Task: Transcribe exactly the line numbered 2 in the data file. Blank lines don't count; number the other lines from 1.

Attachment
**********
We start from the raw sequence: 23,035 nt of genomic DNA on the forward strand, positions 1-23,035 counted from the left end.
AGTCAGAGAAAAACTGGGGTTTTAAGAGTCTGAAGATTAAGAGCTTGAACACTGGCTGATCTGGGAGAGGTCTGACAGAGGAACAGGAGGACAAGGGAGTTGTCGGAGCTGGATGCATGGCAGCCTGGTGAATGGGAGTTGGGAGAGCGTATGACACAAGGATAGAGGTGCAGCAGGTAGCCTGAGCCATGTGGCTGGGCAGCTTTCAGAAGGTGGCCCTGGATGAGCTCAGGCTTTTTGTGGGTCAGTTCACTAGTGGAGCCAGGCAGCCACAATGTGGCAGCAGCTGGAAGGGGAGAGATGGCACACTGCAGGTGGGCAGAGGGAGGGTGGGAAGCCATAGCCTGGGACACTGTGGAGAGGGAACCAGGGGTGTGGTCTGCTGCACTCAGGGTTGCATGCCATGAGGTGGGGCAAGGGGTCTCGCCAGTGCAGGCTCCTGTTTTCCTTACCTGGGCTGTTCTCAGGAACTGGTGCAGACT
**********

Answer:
AGTCAGAGAAAAACTGGGGTTTTAAGAGTCTGAAGATTAAGAGCTTGAACACTGGCTGATCTGGGAGAGGTCTGACAGAGGAACAGGAGGACAAGGGAGTTGTCGGAGCTGGATGCATGGCAGCCTGGTGAATGGGAGTTGGGAGAGCGTATGACACAAGGATAGAGGTGCAGCAGGTAGCCTGAGCCATGTGGCTGGGCAGCTTTCAGAAGGTGGCCCTGGATGAGCTCAGGCTTTTTGTGGGTCAGTTCACTAGTGGAGCCAGGCAGCCACAATGTGGCAGCAGCTGGAAGGGGAGAGATGGCACACTGCAGGTGGGCAGAGGGAGGGTGGGAAGCCATAGCCTGGGACACTGTGGAGAGGGAACCAGGGGTGTGGTCTGCTGCACTCAGGGTTGCATGCCATGAGGTGGGGCAAGGGGTCTCGCCAGTGCAGGCTCCTGTTTTCCTTACCTGGGCTGTTCTCAGGAACTGGTGCAGACT